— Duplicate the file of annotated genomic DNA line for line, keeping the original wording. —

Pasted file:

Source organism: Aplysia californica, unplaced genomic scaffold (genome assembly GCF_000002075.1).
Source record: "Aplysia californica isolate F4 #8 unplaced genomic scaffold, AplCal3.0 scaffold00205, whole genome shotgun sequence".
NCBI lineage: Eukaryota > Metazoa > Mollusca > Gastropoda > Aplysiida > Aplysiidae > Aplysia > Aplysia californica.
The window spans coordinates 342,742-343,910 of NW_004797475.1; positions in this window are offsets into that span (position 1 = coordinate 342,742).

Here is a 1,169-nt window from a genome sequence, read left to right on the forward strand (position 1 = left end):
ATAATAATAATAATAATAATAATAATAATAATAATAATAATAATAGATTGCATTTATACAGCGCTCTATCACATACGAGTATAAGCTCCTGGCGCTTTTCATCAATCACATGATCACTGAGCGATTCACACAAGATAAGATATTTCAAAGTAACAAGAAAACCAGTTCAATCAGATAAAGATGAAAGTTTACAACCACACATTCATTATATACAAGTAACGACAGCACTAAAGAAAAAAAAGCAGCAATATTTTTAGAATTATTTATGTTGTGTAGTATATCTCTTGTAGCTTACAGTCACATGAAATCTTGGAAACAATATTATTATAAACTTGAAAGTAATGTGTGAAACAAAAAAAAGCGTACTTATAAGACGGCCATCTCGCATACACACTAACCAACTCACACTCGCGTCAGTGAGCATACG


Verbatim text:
Source organism: Aplysia californica, unplaced genomic scaffold (genome assembly GCF_000002075.1).
Source record: "Aplysia californica isolate F4 #8 unplaced genomic scaffold, AplCal3.0 scaffold00205, whole genome shotgun sequence".
NCBI lineage: Eukaryota > Metazoa > Mollusca > Gastropoda > Aplysiida > Aplysiidae > Aplysia > Aplysia californica.
The window spans coordinates 342,742-343,910 of NW_004797475.1; positions in this window are offsets into that span (position 1 = coordinate 342,742).

Here is a 1,169-nt window from a genome sequence, read left to right on the forward strand (position 1 = left end):
ATAATAATAATAATAATAATAATAATAATAATAATAATAATAATAGATTGCATTTATACAGCGCTCTATCACATACGAGTATAAGCTCCTGGCGCTTTTCATCAATCACATGATCACTGAGCGATTCACACAAGATAAGATATTTCAAAGTAACAAGAAAACCAGTTCAATCAGATAAAGATGAAAGTTTACAACCACACATTCATTATATACAAGTAACGACAGCACTAAAGAAAAAAAAGCAGCAATATTTTTAGAATTATTTATGTTGTGTAGTATATCTCTTGTAGCTTACAGTCACATGAAATCTTGGAAACAATATTATTATAAACTTGAAAGTAATGTGTGAAACAAAAAAAAGCGTACTTATAAGACGGCCATCTCGCATACACACTAACCAACTCACACTCGCGTCAGTGAGCATACG